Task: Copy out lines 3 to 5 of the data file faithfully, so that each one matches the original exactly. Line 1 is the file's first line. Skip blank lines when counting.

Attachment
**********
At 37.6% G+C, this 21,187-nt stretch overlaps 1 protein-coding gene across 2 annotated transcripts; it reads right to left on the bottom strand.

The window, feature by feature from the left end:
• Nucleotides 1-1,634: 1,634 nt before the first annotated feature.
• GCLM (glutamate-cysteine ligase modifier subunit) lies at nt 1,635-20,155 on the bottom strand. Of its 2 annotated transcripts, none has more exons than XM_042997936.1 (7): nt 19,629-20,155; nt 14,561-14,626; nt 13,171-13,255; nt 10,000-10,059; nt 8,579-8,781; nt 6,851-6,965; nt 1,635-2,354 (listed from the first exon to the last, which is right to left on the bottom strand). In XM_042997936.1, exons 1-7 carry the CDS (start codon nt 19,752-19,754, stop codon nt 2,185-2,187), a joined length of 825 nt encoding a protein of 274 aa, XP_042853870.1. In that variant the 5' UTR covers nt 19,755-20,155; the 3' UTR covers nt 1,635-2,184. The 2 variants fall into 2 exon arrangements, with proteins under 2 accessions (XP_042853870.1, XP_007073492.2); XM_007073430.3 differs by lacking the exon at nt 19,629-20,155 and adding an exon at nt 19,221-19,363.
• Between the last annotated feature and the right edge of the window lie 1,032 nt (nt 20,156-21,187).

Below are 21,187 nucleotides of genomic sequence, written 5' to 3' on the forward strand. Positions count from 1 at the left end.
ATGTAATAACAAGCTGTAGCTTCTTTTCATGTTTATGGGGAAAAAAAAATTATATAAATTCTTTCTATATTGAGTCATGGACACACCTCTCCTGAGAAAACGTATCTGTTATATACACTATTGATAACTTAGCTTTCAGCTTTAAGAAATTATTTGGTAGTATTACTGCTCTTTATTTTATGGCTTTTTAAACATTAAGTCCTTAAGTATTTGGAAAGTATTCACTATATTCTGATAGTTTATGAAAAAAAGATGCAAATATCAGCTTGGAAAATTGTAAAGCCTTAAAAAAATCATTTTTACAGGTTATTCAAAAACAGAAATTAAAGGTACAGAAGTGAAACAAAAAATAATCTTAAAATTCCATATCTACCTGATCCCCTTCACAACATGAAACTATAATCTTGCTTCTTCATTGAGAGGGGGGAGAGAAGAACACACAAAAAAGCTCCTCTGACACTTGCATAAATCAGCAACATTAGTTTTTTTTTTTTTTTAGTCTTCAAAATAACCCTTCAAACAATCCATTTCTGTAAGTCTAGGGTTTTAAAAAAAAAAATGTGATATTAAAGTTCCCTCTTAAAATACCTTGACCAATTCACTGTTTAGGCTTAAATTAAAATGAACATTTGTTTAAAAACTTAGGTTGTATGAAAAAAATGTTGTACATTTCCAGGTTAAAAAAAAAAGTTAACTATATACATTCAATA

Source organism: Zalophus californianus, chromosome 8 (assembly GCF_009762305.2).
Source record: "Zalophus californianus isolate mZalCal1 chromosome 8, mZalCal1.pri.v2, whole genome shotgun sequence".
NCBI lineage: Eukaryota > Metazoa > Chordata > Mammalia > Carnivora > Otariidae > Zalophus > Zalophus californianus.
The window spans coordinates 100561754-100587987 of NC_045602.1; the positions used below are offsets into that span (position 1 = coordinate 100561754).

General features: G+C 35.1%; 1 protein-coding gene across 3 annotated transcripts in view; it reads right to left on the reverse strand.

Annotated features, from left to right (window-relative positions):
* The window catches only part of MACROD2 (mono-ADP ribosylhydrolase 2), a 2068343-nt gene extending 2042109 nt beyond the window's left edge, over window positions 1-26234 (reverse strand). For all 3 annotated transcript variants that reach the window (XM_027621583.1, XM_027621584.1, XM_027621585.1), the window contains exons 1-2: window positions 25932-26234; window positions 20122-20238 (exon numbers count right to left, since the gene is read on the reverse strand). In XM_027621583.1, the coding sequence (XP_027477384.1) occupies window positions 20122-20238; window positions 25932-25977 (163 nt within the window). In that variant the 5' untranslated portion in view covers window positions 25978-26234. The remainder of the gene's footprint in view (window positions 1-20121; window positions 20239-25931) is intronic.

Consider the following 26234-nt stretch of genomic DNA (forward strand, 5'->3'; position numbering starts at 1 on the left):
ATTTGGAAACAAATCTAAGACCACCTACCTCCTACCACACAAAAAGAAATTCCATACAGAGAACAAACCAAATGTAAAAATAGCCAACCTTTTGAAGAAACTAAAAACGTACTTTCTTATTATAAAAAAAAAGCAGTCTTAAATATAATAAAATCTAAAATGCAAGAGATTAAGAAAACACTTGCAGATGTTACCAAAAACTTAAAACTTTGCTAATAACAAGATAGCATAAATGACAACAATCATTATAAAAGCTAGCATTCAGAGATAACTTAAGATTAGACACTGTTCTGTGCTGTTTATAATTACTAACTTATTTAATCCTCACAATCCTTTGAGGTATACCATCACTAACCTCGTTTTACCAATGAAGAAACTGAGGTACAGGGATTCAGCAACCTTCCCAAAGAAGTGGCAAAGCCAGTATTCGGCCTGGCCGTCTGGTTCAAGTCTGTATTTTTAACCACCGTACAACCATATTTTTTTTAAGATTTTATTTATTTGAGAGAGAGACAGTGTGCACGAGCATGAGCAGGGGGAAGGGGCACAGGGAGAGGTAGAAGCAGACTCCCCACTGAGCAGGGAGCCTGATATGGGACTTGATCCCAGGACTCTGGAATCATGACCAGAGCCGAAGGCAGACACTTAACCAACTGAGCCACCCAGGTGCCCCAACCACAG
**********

• Nucleotides 1-1,634: 1,634 nt before the first annotated feature.
• GCLM (glutamate-cysteine ligase modifier subunit) lies at nt 1,635-20,155 on the bottom strand. Of its 2 annotated transcripts, none has more exons than XM_042997936.1 (7): nt 19,629-20,155; nt 14,561-14,626; nt 13,171-13,255; nt 10,000-10,059; nt 8,579-8,781; nt 6,851-6,965; nt 1,635-2,354 (listed from the first exon to the last, which is right to left on the bottom strand). In XM_042997936.1, exons 1-7 carry the CDS (start codon nt 19,752-19,754, stop codon nt 2,185-2,187), a joined length of 825 nt encoding a protein of 274 aa, XP_042853870.1. In that variant the 5' UTR covers nt 19,755-20,155; the 3' UTR covers nt 1,635-2,184. The 2 variants fall into 2 exon arrangements, with proteins under 2 accessions (XP_042853870.1, XP_007073492.2); XM_007073430.3 differs by lacking the exon at nt 19,629-20,155 and adding an exon at nt 19,221-19,363.
• Between the last annotated feature and the right edge of the window lie 1,032 nt (nt 20,156-21,187).